Finding a job after you’re released from prison is difficult. Some employers discriminate against people with criminal records, and explaining a gap in your resume is tricky. New York City recently passed the Fair Chance Act to protect formerly incarcerated New Yorkers from employment discrimination, but figuring out what employers can and can’t do under the new legislation can be confusing. What is and isn’t legal for employers to ask when hiring? What are your options if you think that an employer has treated you unfairly because of your criminal record? 

CUP teamed up with VOCAL-NY, designer Lizania Cruz, and illustrator Natalie Ramirez to create A Fair Chance, a guide to help formerly incarcerated people understand their rights under the Fair Chance Act, advocate for themselves, and hold employers accountable. The guide gives steps that people can take to strengthen their employment applications and connect to professional services to support them. 

Resources & Links

Voices of Community Activists and Leaders (VOCAL-NY) is a statewide grassroots membership organization of people affected by HIV/AIDS, the drug war, and mass incarceration. They work to create healthy and just communities through a variety of community organizing strategies. 

Lizania Cruz is a New York-based designer working in education, adovcacy, and the arts. She brings a decade of design experience to her current work at the branding studio Language Department. Lizania recently launched her own jewelry line called Bagavundas.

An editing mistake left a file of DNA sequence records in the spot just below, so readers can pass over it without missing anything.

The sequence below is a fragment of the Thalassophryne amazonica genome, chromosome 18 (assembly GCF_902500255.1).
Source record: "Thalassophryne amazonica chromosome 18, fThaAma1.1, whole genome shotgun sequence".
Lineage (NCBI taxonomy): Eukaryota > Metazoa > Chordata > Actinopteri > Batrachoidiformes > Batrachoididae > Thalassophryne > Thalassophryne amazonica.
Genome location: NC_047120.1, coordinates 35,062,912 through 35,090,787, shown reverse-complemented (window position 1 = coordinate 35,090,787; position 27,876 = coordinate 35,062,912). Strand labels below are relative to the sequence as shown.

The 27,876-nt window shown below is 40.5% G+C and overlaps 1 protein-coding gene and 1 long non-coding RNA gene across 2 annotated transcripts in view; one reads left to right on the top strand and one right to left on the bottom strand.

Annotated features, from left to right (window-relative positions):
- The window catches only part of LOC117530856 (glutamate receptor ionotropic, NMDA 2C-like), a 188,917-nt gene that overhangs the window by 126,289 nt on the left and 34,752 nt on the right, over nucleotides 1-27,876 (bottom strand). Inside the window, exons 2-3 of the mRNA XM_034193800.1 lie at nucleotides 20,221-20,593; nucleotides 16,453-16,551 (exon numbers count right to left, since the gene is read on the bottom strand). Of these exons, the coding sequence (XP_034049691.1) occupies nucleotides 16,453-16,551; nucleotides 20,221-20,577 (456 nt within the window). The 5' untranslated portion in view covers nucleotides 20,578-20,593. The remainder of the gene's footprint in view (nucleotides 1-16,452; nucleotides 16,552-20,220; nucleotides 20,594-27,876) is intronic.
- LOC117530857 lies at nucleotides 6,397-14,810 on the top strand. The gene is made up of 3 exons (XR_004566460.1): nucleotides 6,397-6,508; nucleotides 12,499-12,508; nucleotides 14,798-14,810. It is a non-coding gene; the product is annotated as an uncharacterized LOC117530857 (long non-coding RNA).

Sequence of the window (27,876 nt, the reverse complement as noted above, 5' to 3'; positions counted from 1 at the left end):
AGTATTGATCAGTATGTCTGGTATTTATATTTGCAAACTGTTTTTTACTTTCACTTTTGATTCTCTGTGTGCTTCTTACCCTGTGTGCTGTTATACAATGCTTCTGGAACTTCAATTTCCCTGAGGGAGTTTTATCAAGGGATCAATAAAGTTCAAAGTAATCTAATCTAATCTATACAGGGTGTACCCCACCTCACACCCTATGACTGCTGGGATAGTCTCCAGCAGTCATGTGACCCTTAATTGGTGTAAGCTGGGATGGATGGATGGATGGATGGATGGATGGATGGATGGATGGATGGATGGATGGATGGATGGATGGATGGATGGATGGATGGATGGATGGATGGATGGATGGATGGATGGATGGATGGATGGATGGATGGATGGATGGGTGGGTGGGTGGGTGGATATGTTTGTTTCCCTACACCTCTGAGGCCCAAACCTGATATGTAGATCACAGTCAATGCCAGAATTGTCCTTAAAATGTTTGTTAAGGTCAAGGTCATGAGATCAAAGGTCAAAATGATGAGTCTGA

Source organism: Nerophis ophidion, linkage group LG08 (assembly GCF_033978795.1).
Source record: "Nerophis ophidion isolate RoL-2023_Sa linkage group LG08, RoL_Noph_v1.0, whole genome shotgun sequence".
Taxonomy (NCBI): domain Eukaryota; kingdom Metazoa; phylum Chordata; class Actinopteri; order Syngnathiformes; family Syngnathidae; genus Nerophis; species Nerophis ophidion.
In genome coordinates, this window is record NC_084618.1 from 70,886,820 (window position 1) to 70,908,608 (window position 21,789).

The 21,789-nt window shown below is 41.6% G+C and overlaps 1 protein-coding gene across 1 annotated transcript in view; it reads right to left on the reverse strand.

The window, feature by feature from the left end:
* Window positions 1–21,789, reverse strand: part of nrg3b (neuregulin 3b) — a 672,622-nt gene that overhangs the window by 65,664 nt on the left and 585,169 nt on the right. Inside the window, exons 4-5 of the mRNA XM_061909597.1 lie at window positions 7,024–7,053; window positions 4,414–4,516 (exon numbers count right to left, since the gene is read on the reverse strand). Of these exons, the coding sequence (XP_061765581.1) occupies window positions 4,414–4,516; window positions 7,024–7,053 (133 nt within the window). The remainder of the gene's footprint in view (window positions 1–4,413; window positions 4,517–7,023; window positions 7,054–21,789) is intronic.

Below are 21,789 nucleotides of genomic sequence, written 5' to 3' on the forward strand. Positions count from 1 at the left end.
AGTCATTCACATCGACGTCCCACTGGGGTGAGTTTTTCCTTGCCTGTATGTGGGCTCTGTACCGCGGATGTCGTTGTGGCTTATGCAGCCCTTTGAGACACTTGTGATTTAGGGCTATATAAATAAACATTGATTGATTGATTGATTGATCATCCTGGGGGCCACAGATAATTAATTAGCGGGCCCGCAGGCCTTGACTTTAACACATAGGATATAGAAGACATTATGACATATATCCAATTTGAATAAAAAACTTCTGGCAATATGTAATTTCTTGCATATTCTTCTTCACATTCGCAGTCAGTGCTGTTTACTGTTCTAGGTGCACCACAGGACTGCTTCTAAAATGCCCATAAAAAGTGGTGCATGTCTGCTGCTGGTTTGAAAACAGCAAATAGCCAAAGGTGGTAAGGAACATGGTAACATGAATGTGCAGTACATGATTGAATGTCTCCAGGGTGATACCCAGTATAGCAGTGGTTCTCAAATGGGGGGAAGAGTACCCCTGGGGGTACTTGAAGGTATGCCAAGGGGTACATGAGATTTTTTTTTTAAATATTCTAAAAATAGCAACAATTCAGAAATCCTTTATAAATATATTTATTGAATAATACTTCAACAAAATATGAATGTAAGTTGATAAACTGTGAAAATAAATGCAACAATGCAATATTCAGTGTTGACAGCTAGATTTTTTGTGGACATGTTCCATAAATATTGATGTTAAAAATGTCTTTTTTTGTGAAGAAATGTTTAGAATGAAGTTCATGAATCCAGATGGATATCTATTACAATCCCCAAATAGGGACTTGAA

Nathalie Ramirez is an illustrator from the Dominican Republic who has been freelancing for various international clients for over 10 years.

Making Policy Public is a program of the Center for Urban Pedagogy (CUP). CUP partners with policy advocates and graphic designers to produce foldout posters that explain complicated policy issues, like this one.

Funding Support

Support for this project was provided by the National Endowment for the Arts and public funds from the New York City Department of Cultural Aairs in partnership with the City Council.

General support for CUP’s programs is provided in part by the David Rockefeller Fund, Laurie M. Tisch Illumination Fund, New York Foundation, Surdna Foundation, and the New York State Council on the Arts with the support of Governor Andrew M. Cuomo and the New York State Legislature.

Special Thanks

Christine Gaspar, Oscar Nuñez, Jazlyn Patricio-Archer, Ray Box, Ronald Day, Jeffery Foster, Paul Levine, Elizabeth Owens, Starsky Rivas, Daryl Robinson, Eddie Rodrigues, Carl Stubbs, Judy Whiting, Jawanza Williams


  • CUP
  • Ingrid Haftel
  • Mark Torrey
    Advocacy Partner
  • Alyssa Aguilera
  • Designer 
  • Lizania Cruz
  • Illustrator
  • Nathalie Ramirez